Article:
Positioning, control, and dynamics of electrostatic actuators for use in optical and RF systems
Author(s)Hung, Elmer S
Stephen D. Senturia.
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This thesis describes work on incorporating electrostatically-actuated microstructures for analog tuning and positioning applications within optical and RF systems. The work focuses on the design, simulation, and optimization of actuators which undergo large-amplitude motion, including ways to overcome the so-called pull-in instability which typically limits the stable travel distance of electrostatic actuators. These techniques are applied to the design and fabrication of: (1) the polychromator, a micromcchanical diffraction grating with a thonsand analog-positioned mirrors for use in a correlation spectroscopy system, and (2) a tunable capacitance device with a lithographically-programmable capacitance-voltage (C-V) characteristic for use in tunable RF oscillators. With the polychromator, 1 cm long electrostatic mirror actuators have achieved over 1. 75µm of displacement out of a 2[mu]m gap. Prototype tunable capacitors fabricated in a non-optimized process exhibit a 25% capacitance tuning range with a linear C-V characteristic and 35V actuation voltage. With an optimized process, simulations show that a 150% capacitive tuning range can ht: achieved with 3.3V actuation voltage. The integration of micromechanical devices into complex, mixed technology systems also requires methods for efficiently simulating the dynamics of micromcchanical devices. We present work on generating efficient reduced-order macromodels for simulating the dynamics of micromechanical devices by extracting global basis functions using information from a few runs of a computationally expensive finite element. model. Using a squeeze-film air-damped, electrostatically-actuated beam as an ex-ample, a macromodel with 2 pressure and 2 displacement basis functions achieves less than 2% error and a factor of 37 increase in efficiency compared to meshed simulation techniques along with good correspondence to experimental data.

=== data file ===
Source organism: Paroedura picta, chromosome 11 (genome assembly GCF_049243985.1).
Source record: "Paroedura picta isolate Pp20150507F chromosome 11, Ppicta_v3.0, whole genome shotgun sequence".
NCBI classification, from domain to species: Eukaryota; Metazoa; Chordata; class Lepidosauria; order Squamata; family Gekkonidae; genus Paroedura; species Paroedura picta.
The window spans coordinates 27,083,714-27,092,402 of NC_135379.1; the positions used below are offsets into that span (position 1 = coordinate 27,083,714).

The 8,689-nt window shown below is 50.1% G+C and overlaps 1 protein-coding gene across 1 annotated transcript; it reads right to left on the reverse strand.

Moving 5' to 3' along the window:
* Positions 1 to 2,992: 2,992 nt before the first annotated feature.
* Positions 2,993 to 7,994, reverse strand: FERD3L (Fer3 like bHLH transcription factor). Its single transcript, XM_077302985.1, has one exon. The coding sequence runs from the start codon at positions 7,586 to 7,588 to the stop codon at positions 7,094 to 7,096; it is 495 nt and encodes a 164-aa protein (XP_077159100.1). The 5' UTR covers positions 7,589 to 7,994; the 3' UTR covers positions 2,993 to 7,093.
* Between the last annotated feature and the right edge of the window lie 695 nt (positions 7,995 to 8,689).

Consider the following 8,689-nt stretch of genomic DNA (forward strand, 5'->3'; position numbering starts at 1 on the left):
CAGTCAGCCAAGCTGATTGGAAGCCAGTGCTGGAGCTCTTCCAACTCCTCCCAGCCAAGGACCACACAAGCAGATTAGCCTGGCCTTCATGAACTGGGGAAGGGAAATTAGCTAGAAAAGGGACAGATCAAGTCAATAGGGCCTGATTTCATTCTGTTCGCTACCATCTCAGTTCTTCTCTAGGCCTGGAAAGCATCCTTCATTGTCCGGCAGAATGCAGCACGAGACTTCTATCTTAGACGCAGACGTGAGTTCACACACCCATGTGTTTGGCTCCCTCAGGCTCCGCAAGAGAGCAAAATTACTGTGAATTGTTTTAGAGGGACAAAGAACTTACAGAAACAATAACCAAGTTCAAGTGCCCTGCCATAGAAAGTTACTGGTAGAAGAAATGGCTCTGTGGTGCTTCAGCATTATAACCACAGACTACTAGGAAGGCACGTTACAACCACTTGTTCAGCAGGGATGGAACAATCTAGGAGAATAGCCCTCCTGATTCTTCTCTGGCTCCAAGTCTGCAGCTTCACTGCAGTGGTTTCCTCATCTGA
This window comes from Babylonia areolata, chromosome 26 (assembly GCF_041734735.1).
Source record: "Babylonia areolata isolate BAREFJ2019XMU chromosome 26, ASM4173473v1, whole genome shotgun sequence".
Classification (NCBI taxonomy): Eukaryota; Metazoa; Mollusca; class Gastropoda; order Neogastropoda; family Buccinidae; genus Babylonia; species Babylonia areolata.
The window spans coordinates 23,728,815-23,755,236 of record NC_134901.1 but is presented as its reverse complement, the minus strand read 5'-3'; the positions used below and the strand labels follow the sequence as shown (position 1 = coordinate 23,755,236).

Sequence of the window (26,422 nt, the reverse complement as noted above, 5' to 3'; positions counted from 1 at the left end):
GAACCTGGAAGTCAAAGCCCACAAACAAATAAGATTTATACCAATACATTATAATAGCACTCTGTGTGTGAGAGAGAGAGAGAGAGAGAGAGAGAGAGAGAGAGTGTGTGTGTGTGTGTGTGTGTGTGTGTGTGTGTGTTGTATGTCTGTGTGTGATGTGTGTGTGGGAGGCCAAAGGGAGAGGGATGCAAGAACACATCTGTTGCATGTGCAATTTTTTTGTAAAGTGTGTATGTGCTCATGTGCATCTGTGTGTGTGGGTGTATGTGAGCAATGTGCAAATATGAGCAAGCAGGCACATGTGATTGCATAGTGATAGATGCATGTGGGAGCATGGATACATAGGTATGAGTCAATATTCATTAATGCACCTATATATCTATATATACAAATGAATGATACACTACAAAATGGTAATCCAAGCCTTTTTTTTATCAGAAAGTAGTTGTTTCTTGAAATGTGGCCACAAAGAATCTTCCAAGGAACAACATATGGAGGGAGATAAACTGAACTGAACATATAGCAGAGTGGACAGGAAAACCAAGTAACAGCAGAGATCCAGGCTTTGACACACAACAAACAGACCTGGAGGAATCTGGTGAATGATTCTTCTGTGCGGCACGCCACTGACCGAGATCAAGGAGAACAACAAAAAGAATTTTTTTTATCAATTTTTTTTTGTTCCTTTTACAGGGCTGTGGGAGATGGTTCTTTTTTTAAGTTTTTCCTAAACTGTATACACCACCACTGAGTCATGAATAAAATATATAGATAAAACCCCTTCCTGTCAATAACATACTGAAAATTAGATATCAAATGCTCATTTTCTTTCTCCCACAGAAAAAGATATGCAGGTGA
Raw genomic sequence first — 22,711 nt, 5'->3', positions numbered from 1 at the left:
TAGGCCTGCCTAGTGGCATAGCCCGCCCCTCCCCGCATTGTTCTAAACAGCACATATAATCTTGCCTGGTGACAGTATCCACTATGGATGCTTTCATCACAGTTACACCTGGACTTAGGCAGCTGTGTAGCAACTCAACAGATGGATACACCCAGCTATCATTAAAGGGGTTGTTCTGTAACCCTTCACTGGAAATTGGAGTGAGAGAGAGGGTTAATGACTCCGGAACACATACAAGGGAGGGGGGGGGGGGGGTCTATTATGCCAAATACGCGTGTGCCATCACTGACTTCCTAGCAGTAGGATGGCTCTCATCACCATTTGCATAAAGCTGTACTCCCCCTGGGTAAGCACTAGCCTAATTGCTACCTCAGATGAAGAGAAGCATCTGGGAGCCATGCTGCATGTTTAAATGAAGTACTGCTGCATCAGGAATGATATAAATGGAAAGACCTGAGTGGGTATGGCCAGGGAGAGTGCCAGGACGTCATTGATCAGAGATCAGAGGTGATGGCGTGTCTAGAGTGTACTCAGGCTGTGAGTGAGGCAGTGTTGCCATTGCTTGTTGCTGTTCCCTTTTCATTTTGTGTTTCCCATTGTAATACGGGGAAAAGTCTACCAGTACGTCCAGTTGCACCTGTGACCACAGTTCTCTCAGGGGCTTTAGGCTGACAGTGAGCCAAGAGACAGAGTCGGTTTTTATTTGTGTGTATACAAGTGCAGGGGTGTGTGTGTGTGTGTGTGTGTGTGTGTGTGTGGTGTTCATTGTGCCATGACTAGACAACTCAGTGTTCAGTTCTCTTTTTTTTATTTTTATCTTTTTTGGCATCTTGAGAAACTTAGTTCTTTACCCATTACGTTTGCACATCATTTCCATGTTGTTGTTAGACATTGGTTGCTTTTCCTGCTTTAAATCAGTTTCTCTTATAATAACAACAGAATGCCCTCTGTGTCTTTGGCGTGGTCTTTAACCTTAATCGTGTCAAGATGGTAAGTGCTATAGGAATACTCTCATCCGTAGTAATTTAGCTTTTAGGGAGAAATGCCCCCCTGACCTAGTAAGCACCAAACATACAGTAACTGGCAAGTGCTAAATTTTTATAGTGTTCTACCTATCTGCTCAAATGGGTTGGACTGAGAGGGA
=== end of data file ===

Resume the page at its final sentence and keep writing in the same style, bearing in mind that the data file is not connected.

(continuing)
Thesis (Ph. D.)--Massachusetts Institute of Technology, Dept. of Electrical Engineering and Computer Science, 1998.Includes bibliographical references (leaves 99-107).
DepartmentMassachusetts Institute of Technology. Department of Electrical Engineering and Computer Science
Massachusetts Institute of Technology
Electrical Engineering and Computer Science